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We often talk about obesity in cats and how it can predispose a range of disorders and diseases, but rarely talk about the opposite issue of a cat being too skinny. However, if a cat is severely underweight it can indicate an underlying medical condition that needs treatment.
It is important to note that cats are naturally slinky and slim creatures. My cat is so skinny I can feel her bones, but this doesn’t indicate she is underweight. Besides, losing weight is a natural part of the aging process and many cats will become bonier in old age, so it is not always a sign for concern.
However, if your cat has no fat between her bones and skin or if you notice sudden and unexpected weight loss, it’s best to get her checked out. Being underweight is indicative of everything from parasitic infections to cancer and from anxiety to diabetes.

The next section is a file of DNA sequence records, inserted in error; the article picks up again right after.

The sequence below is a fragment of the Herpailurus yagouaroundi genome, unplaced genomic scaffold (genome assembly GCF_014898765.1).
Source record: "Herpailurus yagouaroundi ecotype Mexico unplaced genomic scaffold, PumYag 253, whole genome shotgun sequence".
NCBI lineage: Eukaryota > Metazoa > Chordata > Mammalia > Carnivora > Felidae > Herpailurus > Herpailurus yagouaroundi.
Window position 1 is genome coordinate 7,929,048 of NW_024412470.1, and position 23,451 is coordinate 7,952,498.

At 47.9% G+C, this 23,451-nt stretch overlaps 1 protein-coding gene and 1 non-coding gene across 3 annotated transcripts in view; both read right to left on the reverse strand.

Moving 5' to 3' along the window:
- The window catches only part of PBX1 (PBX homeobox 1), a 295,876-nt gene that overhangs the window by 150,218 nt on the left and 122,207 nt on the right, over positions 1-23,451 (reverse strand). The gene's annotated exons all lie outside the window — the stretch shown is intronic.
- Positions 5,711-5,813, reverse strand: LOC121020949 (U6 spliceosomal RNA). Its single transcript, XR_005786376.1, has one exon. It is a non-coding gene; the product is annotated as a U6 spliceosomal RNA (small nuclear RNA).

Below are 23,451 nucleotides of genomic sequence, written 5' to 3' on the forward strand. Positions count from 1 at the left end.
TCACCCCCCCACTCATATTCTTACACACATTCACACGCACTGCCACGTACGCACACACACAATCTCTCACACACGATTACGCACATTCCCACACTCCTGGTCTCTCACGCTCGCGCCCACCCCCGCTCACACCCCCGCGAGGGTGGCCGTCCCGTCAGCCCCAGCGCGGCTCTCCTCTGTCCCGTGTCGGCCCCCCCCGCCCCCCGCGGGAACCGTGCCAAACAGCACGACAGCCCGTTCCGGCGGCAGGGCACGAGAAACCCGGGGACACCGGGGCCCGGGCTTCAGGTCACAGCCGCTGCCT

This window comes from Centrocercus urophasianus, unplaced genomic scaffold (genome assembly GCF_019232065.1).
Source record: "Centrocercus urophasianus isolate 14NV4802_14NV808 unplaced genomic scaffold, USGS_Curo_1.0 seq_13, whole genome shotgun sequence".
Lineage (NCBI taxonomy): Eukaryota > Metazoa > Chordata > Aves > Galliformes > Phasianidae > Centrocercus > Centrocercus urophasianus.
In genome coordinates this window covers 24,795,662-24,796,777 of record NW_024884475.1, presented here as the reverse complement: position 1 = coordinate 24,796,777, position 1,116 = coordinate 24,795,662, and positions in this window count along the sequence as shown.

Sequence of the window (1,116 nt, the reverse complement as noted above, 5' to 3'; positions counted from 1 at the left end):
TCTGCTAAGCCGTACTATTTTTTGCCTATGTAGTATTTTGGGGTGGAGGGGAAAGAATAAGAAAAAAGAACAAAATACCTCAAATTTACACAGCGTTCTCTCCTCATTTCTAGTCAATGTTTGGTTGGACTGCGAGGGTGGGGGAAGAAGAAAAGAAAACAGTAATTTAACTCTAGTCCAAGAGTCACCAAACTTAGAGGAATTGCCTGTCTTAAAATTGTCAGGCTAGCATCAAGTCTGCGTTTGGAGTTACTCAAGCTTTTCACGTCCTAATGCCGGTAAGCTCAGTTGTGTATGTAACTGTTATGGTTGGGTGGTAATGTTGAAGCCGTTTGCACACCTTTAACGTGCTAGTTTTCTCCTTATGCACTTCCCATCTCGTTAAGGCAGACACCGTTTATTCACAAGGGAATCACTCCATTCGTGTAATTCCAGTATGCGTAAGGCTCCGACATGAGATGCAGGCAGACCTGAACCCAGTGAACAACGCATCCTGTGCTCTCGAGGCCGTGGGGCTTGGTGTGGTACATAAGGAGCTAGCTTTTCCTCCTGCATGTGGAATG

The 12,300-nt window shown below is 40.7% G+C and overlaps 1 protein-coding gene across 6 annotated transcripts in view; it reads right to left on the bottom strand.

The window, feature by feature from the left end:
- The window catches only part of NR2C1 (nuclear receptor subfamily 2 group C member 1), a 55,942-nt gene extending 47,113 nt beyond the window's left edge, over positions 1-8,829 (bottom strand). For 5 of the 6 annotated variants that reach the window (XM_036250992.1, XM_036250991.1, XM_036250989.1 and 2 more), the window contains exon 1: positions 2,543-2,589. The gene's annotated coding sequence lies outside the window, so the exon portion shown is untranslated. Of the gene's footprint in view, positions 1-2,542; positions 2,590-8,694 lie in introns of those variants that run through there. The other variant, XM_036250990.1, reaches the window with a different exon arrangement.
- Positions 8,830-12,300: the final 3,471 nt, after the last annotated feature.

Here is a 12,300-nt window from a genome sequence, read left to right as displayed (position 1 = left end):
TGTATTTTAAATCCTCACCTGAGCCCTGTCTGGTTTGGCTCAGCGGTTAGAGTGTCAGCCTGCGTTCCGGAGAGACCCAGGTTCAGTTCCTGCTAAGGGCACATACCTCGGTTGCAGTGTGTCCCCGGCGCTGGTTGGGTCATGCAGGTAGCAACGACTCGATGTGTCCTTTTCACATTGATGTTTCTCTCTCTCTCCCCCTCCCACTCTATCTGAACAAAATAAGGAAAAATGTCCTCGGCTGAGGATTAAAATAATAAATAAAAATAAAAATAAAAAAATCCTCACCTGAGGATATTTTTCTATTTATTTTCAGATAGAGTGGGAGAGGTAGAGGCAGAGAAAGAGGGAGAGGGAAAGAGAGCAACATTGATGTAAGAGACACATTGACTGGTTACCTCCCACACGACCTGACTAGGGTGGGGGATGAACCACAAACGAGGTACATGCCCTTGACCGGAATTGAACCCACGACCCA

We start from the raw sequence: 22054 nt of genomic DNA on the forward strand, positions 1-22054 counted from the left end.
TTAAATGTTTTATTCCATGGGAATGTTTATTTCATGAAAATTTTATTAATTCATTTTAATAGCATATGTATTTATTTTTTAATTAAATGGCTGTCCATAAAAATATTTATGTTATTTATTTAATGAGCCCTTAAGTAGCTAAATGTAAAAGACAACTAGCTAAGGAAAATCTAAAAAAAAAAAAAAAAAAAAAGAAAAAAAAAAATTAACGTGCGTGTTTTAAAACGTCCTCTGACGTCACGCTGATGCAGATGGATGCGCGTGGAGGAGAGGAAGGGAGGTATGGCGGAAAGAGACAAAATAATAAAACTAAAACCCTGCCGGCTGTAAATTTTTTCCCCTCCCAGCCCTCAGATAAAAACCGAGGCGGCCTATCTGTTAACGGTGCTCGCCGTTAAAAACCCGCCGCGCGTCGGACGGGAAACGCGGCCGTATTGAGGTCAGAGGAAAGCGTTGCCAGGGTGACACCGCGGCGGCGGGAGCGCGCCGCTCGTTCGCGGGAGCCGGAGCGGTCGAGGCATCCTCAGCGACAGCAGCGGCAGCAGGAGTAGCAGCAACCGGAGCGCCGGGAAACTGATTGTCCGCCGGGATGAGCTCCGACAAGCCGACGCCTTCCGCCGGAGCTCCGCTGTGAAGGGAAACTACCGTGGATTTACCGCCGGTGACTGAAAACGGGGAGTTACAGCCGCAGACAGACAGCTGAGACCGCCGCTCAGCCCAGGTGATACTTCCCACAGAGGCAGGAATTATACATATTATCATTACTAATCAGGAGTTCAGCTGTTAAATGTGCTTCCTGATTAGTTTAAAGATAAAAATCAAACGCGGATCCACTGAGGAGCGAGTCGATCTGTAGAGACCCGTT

If you’re thinking “my cat is so skinny I can feel her bones” and you’re not sure what to do, don’t stress. From working out how skinny is “too skinny” and exploring the possible reasons why to my top tips on helping your cat gain some pounds, I’ve packed this article with everything you need to know.
How Skinny is Too Skinny?
Cats are agile and slim creatures naturally and as owners, we tend to give them a lot more food than we need to. This is why we hear more about cats being overweight than underweight – a shocking 59.5% of cats in the US are overweight! This gives us a warped perception of what being “too skinny” is, and, although it may surprise many, it’s normal to be able to feel your cat’s bones.